Absolutely. And also for all those out there who don't like to plan, you can do it for two weeks. We're not asking you to make a big commitment. It also seems like the really, really small teams, like solopreneurs, could be having meetings. I still call it a team meeting with me, myself and I. But it does seem like even solopreneurs can practice some parts of the Agile methodology and check in every two weeks. Do you agree with that? And if so, how? How can they do it?

Rose:

Yeah, absolutely. I think this is even more important for, well it's important for everybody, but it's even more important for solopreneurs because when you're a solopreneur you're everything. You're the marketing person and you're the CEO and you're this and you're that. And so you kind of get tunnel vision after a certain point because you don't have these different perspectives to kind of to expand your thinking or to direct how you pivot in your business. So continually checking in every two weeks with yourself, not only with yourself, but that also means with your audience, with your customers. Checking in every two weeks and doing a reflective exercise and seeing how you can improve every two weeks, that will make a big, big, big difference as well. And for solopreneurs and small businesses thinking about, well in terms of well that's all nice and good, but what about how am I going to stay alive and stay afloat?

Rose:

Lean marketing is the one that will be very, very helpful for you as well. So what I would recommend is to literally create experiments and track the results of your experiments around the different business goals that you have. Just like you used to do in eighth grade science class, how you used to design experiments in eighth grade science class with a hypothesis and you're testing the data, literally do the same thing for your business. So if your goal is to get more awareness for your business, for example, then you can create different experiments to see what kinds of things make people actually want to visit your website or interact meaningfully with your brand online. Once you see which experiment is doing well you can kind of scale that up and prioritize that experiment. So that will allow you to not waste your money and to quickly focus on something that is proven to actually be working for your specific audience at this specific time, instead of chasing general strategies that you've probably read online that are not really giving you results.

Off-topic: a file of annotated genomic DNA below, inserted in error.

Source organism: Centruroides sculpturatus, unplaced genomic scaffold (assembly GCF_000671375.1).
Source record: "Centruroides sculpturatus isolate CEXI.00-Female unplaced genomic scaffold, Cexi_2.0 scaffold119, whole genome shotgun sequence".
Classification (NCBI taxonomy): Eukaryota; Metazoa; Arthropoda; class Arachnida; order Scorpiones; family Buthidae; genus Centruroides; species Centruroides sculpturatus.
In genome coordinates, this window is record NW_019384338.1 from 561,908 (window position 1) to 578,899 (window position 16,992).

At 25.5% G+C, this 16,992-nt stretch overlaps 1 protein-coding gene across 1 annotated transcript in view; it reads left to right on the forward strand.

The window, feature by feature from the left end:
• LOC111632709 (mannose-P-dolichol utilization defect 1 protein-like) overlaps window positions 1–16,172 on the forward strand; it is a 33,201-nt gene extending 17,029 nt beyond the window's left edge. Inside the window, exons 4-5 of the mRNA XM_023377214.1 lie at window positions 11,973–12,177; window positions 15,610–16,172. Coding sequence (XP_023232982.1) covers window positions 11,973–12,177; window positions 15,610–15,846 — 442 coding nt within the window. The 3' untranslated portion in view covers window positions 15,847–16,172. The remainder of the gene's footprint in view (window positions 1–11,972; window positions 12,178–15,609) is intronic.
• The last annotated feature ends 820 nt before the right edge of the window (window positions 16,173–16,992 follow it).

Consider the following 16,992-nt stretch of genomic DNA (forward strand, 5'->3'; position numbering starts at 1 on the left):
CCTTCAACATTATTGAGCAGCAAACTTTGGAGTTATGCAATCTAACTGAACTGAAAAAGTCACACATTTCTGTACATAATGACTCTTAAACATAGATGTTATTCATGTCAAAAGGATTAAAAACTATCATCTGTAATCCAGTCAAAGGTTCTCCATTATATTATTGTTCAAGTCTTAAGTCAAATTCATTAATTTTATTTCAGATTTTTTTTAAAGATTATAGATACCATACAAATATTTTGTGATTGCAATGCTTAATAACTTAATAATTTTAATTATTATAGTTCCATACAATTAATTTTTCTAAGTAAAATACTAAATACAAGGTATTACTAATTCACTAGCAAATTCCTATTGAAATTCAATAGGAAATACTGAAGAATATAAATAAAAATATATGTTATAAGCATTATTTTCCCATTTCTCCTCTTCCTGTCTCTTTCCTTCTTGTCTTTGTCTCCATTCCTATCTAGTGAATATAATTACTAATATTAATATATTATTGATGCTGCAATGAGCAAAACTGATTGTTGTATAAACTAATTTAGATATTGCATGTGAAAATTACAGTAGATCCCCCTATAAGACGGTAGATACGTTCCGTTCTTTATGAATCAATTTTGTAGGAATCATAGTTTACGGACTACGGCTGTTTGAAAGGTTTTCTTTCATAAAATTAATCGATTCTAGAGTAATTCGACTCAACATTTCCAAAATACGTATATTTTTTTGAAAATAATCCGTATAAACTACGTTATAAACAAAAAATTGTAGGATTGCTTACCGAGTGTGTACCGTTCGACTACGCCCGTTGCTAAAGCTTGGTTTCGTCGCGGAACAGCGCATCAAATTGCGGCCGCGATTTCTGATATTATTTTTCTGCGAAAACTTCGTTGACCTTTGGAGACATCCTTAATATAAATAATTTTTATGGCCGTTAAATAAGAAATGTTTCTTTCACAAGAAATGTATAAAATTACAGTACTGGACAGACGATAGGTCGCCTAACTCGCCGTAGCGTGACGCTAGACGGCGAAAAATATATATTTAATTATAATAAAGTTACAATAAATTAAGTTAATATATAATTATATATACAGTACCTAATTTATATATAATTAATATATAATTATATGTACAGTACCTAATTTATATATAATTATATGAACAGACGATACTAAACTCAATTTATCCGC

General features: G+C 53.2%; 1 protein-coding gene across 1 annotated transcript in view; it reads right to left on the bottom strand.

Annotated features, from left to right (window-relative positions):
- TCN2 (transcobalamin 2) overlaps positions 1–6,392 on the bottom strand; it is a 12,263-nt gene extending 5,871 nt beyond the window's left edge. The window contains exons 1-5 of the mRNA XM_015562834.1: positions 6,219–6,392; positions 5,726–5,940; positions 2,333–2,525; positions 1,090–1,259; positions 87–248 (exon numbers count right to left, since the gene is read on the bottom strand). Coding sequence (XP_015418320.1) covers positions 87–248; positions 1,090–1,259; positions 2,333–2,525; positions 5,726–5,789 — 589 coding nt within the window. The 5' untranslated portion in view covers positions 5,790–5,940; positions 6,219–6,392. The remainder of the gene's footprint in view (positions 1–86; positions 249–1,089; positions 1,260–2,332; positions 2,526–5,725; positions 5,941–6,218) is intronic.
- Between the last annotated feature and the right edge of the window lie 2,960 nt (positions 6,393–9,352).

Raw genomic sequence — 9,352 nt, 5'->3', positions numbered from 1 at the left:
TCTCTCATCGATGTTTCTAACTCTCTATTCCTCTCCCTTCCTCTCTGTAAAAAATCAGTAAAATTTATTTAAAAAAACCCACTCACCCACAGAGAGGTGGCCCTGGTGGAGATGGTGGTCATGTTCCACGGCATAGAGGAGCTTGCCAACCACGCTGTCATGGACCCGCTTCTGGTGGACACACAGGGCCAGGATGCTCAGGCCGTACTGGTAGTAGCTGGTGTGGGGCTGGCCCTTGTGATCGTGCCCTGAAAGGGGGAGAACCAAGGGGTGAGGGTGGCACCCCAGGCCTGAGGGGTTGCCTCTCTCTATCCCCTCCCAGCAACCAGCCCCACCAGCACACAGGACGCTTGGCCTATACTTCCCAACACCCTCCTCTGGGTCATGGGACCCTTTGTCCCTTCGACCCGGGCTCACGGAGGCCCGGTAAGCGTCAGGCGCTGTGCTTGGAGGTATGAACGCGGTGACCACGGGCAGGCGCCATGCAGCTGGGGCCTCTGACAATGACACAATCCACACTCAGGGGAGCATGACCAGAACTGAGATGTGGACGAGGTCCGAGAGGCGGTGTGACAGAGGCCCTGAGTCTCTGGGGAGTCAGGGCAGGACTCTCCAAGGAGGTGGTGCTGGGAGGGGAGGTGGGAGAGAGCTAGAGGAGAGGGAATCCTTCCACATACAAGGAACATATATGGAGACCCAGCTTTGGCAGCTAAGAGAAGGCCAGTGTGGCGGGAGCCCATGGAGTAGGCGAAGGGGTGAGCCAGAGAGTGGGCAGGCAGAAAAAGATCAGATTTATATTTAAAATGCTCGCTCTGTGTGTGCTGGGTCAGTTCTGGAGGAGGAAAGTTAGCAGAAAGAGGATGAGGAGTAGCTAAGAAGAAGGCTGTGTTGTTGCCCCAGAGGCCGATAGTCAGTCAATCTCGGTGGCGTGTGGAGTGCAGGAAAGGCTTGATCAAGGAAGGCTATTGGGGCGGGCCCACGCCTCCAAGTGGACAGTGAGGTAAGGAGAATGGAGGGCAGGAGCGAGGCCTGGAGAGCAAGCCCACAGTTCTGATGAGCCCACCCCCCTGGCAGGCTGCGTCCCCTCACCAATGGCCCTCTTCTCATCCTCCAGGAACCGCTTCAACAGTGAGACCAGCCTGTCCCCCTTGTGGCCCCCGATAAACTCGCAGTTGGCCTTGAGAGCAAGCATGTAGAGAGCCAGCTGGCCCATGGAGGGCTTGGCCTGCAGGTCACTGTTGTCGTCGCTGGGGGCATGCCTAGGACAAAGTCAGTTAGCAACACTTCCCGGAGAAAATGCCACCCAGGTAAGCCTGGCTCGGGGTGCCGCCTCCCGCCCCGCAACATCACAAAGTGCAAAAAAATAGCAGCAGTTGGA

Rose:

The same thing goes for your other business goals like increasing your revenue and things like that. So lean marketing is something that I absolutely love. I do it for my clients all the time. And I'm always doing workshops around lean marketing and I'm probably going to do another one soon. So if you're interested definitely sign up on my website, that will be available for you.

Jen:

That's great. I haven't really looked too much into the lean marketing piece, so that does sound super helpful. And then I think you've touched upon this a few different ways, but why would Agile be helpful during a crisis?

Rose:

Man, the uncertainty. We have no idea what's going to happen. Things change so rapidly, so rapidly. It's given me whiplash and I'm sure it's giving a lot of people whiplash, especially as a business owner and especially if you have people depending on you and you have no idea what's going to happen with the market. Even something that you're used to depending on like the economy, you can no longer depend on that because you don't know how it's going to change. That's literally the purpose of agile is to solve the problem of working in an environment and still being effective in an environment with a lot of uncertainty and a lot of complexity. So because of the uncertainty and the complexity that it brings with it, like I mentioned before, that's really why you would implement Agile.